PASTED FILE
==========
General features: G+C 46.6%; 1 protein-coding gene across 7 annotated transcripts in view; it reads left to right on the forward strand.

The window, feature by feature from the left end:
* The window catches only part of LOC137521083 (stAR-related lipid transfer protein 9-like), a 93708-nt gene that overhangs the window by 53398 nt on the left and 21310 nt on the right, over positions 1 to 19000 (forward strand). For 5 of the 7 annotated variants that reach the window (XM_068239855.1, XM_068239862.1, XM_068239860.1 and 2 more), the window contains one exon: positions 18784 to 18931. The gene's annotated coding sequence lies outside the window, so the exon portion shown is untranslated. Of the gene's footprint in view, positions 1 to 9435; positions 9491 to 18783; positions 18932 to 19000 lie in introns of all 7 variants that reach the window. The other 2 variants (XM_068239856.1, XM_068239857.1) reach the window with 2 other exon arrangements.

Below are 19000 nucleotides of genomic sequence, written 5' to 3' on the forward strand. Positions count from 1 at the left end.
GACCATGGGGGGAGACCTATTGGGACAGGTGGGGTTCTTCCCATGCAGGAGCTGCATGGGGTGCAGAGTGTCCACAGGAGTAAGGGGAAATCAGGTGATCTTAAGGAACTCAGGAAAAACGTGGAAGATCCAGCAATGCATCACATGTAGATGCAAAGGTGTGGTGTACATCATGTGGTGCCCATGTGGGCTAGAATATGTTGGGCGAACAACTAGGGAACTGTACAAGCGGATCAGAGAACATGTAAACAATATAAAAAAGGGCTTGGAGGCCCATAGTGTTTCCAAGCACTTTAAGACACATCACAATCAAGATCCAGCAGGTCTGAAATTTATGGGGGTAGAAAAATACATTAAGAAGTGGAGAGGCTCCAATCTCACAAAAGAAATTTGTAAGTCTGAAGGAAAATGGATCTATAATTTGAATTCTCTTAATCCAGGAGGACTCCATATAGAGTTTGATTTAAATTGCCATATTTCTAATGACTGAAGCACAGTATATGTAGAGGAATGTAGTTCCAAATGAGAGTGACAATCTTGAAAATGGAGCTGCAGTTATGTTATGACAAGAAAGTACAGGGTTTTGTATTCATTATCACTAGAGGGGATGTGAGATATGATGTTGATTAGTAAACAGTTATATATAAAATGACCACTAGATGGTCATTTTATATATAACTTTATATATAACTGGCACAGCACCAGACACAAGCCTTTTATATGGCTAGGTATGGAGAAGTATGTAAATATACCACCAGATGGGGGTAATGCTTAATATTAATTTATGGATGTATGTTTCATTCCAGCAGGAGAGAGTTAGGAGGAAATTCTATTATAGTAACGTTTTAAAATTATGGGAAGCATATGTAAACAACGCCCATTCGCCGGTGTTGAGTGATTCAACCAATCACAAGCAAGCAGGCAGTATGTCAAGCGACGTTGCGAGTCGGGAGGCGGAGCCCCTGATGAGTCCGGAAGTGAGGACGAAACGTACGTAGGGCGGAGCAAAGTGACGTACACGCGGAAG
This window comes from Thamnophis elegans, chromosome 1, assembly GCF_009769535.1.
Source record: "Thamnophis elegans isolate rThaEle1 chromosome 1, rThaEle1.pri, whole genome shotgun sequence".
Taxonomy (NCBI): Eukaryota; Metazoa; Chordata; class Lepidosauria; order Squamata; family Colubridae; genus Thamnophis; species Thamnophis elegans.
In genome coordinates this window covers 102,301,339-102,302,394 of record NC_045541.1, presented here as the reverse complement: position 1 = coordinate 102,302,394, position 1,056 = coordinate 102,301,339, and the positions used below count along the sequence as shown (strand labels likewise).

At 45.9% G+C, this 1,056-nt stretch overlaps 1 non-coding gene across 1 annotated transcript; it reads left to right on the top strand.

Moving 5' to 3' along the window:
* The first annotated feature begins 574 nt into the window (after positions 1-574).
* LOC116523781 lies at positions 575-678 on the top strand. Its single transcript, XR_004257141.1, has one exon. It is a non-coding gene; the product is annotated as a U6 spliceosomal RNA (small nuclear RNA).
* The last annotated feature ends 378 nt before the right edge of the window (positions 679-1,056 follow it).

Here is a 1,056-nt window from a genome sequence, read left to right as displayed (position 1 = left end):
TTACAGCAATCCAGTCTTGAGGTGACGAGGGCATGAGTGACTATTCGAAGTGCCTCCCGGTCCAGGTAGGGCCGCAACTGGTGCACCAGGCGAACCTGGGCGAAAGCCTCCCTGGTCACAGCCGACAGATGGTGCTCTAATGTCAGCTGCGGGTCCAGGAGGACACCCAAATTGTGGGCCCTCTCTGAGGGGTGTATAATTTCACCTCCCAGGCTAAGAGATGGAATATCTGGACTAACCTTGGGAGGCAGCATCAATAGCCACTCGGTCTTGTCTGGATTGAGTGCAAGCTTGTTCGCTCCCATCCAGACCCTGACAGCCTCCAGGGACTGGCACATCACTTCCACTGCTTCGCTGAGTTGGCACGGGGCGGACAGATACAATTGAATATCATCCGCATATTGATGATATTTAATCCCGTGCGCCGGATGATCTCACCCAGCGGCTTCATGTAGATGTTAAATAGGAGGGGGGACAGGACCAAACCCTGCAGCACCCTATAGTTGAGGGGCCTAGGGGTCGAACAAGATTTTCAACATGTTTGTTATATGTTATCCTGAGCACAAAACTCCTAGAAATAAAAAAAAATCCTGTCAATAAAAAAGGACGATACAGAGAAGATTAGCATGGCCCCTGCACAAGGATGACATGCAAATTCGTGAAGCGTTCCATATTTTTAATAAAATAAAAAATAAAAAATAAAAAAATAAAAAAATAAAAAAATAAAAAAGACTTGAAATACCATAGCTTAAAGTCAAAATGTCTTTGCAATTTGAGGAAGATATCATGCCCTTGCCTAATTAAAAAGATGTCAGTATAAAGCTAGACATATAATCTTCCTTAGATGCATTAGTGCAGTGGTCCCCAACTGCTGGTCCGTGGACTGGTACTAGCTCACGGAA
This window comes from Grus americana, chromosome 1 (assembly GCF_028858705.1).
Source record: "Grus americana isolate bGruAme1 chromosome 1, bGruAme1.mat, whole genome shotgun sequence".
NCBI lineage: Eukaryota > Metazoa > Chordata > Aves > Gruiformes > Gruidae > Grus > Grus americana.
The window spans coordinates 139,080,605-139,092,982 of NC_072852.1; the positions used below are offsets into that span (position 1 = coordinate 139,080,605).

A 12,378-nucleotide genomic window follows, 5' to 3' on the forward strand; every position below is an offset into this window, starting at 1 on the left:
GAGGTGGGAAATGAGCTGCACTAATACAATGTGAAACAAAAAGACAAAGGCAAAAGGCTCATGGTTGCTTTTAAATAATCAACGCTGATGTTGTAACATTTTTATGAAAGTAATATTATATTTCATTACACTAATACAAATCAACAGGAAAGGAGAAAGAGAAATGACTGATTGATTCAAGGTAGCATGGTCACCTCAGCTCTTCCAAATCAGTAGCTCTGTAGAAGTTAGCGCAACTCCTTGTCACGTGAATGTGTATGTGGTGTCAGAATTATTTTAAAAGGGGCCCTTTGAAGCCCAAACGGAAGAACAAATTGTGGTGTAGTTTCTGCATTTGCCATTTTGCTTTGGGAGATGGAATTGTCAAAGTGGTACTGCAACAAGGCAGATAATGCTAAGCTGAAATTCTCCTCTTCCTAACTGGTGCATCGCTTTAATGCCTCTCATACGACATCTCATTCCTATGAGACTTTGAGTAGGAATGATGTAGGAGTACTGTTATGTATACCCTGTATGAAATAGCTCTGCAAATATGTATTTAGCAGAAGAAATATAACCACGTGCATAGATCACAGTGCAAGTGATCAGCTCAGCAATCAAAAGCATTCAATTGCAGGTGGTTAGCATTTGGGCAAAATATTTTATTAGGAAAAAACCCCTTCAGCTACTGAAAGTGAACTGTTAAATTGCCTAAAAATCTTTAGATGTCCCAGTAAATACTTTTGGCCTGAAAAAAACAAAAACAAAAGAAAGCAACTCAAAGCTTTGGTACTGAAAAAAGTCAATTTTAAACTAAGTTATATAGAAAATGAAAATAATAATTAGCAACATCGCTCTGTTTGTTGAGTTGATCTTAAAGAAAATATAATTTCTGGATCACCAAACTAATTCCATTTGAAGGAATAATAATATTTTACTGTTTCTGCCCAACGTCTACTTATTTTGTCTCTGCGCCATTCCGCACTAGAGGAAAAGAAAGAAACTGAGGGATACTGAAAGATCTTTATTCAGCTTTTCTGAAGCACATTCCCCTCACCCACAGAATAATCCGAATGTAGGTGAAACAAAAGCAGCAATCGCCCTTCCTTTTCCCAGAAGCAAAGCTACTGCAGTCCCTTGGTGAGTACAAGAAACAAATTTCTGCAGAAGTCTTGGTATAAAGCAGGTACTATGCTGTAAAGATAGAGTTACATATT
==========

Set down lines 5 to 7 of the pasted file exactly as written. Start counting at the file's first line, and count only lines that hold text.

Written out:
GACCATGGGGGGAGACCTATTGGGACAGGTGGGGTTCTTCCCATGCAGGAGCTGCATGGGGTGCAGAGTGTCCACAGGAGTAAGGGGAAATCAGGTGATCTTAAGGAACTCAGGAAAAACGTGGAAGATCCAGCAATGCATCACATGTAGATGCAAAGGTGTGGTGTACATCATGTGGTGCCCATGTGGGCTAGAATATGTTGGGCGAACAACTAGGGAACTGTACAAGCGGATCAGAGAACATGTAAACAATATAAAAAAGGGCTTGGAGGCCCATAGTGTTTCCAAGCACTTTAAGACACATCACAATCAAGATCCAGCAGGTCTGAAATTTATGGGGGTAGAAAAATACATTAAGAAGTGGAGAGGCTCCAATCTCACAAAAGAAATTTGTAAGTCTGAAGGAAAATGGATCTATAATTTGAATTCTCTTAATCCAGGAGGACTCCATATAGAGTTTGATTTAAATTGCCATATTTCTAATGACTGAAGCACAGTATATGTAGAGGAATGTAGTTCCAAATGAGAGTGACAATCTTGAAAATGGAGCTGCAGTTATGTTATGACAAGAAAGTACAGGGTTTTGTATTCATTATCACTAGAGGGGATGTGAGATATGATGTTGATTAGTAAACAGTTATATATAAAATGACCACTAGATGGTCATTTTATATATAACTTTATATATAACTGGCACAGCACCAGACACAAGCCTTTTATATGGCTAGGTATGGAGAAGTATGTAAATATACCACCAGATGGGGGTAATGCTTAATATTAATTTATGGATGTATGTTTCATTCCAGCAGGAGAGAGTTAGGAGGAAATTCTATTATAGTAACGTTTTAAAATTATGGGAAGCATATGTAAACAACGCCCATTCGCCGGTGTTGAGTGATTCAACCAATCACAAGCAAGCAGGCAGTATGTCAAGCGACGTTGCGAGTCGGGAGGCGGAGCCCCTGATGAGTCCGGAAGTGAGGACGAAACGTACGTAGGGCGGAGCAAAGTGACGTACACGCGGAAG
This window comes from Thamnophis elegans, chromosome 1, assembly GCF_009769535.1.
Source record: "Thamnophis elegans isolate rThaEle1 chromosome 1, rThaEle1.pri, whole genome shotgun sequence".